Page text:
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Recycle Old Electronics
Safely and Responsibly

Lucky enough to get a shiny new laptop, iPad or Kindle for the holidays? What do you do with the old stuff? Simply throwing it away is not an option since the device contains personal data and may have environmentally harmful components.

Remove Your Information Securely. Deleting data before discarding an old device is NOT enough. Deleting doesn’t actually erase information, but simply removes it from the file directory and makes the space available for reuse. Think of the deleted file as a library book that has been removed from the catalogue, but still sits on the shelf — it is there to read if you can find it. That is why data can usually be recovered from damaged disks.

Antikythera Mechanism

You want to make sure that all personal data have been removed from any device you dispose of. One way is to remove the storage medium and physically destroy it. But that’s no good if you want to give or sell the equipment to someone else.

To render the data unreadable, you need to write over the deleted files with random ones and zeros, or encrypt them. Some equipment has this ability built-in; others require additional software. For example, Mac OS X gives you the option to "Secure Empty Trash" when you delete files, and its Disk Utility software has the options to securely erase existing free space and securely reformat a disk.1 For the iPad and iPhone, iOS provides an "Erase All Content" option which is supposed to eradicate everything on the device except the operating system

Windows users typically use third-party software to erase disks securely, although Windows 8 does have an option for secure rewriting when you reinstall the operating system. A November 2013 article in Consumers Reports contains practical solutions for most popular computers, phones, tablets and gaming consoles.2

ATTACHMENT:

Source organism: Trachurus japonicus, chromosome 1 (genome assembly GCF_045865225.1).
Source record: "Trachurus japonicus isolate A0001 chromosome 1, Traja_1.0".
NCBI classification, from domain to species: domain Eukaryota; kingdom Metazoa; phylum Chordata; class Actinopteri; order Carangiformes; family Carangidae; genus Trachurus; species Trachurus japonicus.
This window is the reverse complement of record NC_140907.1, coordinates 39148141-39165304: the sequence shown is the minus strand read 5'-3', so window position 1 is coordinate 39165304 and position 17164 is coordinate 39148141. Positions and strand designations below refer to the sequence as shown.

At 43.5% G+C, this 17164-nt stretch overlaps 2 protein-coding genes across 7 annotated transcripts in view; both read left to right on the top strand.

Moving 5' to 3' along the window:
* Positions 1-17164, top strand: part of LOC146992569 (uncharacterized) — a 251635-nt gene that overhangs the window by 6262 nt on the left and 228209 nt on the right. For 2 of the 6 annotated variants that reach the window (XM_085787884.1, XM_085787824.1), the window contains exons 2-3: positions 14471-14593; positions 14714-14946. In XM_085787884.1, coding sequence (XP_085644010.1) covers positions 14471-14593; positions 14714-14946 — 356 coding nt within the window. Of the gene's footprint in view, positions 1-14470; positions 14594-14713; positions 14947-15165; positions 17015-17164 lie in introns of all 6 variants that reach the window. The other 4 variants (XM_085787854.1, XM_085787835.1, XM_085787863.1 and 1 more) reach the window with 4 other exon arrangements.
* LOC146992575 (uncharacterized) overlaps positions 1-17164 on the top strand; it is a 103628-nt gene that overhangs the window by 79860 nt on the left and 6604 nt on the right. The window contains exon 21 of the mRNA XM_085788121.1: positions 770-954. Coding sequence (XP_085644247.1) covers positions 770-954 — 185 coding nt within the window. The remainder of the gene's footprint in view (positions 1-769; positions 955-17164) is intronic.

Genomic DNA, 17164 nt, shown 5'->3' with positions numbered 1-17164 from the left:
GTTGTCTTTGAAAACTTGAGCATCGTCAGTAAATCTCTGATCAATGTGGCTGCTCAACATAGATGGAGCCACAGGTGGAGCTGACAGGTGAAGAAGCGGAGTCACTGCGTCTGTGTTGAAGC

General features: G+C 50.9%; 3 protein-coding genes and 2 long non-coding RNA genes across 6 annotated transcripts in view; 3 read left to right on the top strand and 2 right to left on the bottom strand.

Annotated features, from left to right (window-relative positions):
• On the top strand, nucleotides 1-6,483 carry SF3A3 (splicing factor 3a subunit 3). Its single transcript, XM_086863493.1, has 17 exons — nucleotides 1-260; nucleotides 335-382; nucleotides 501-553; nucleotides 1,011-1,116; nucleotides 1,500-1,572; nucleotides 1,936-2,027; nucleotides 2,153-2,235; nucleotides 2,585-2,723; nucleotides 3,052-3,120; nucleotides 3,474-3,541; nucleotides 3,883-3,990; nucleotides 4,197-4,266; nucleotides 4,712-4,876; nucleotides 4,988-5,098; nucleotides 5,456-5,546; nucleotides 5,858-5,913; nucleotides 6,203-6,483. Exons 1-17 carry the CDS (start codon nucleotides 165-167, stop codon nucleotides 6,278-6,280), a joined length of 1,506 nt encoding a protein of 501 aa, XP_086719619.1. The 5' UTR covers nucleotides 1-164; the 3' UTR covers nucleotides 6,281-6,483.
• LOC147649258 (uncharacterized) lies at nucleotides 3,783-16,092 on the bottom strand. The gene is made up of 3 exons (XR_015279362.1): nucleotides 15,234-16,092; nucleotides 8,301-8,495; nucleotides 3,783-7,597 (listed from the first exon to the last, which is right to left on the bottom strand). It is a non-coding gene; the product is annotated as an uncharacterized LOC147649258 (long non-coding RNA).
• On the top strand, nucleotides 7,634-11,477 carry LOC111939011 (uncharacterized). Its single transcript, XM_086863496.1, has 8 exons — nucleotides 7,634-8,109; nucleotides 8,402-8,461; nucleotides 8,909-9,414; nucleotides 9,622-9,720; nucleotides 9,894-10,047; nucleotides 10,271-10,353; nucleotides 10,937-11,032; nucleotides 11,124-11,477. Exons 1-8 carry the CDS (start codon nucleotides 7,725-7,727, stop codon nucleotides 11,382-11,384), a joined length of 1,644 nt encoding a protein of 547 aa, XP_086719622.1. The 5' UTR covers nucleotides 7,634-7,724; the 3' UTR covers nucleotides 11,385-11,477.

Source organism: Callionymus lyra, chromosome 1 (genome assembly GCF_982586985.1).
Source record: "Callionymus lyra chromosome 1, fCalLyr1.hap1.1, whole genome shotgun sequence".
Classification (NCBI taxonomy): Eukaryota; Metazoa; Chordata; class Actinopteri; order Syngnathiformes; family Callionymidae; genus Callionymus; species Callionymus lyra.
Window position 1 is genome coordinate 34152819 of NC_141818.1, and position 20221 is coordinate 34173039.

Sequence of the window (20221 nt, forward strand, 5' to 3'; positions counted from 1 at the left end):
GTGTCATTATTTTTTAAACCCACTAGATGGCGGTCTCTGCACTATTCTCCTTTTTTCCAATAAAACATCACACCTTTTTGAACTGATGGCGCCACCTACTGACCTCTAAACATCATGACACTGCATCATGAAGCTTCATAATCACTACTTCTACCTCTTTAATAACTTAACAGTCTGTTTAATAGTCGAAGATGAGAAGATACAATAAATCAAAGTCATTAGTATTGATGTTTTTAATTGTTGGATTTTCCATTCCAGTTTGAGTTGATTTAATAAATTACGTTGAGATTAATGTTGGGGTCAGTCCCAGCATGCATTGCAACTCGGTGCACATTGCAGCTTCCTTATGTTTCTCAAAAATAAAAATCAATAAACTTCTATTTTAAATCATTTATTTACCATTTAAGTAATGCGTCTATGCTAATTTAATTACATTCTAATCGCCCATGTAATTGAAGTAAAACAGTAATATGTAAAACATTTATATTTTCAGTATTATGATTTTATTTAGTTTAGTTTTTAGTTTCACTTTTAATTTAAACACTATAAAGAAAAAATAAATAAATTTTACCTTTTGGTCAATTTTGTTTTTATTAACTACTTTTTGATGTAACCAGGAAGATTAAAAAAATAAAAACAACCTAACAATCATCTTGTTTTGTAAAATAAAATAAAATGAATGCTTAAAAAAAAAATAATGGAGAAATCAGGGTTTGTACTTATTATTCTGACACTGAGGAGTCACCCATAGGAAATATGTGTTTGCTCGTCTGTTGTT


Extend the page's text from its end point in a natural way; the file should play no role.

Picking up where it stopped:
Dispose of Your Gear Responsibly. Many electronic devices contain components that are dangerous or harmful to the environment if discarded with ordinary household waste. CRTs from old-style TVs and computer monitors have been barred from Massachusetts solid waste disposal facilities since April 2000.

The Massachusetts Energy and Environmental Affairs web site has suggestions for donating and recycling used equipment and links to charities and manufacturers that accept these items. Staples provides a convenient service — the company’s web site states that they will accept for recycling up to six items per day at any of their retail stores, even if the items were purchased elsewhere.

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  1. For details, Eckel, Erik. "Securely erase files in Mac OS X." techrepublic.com. June 1, 2011.
  2. Safford, Matt. "Avoid ID theft and protect personal data when getting rid of a gadget." ConsumersReports.org. November 2013.

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Updated February 9, 2014.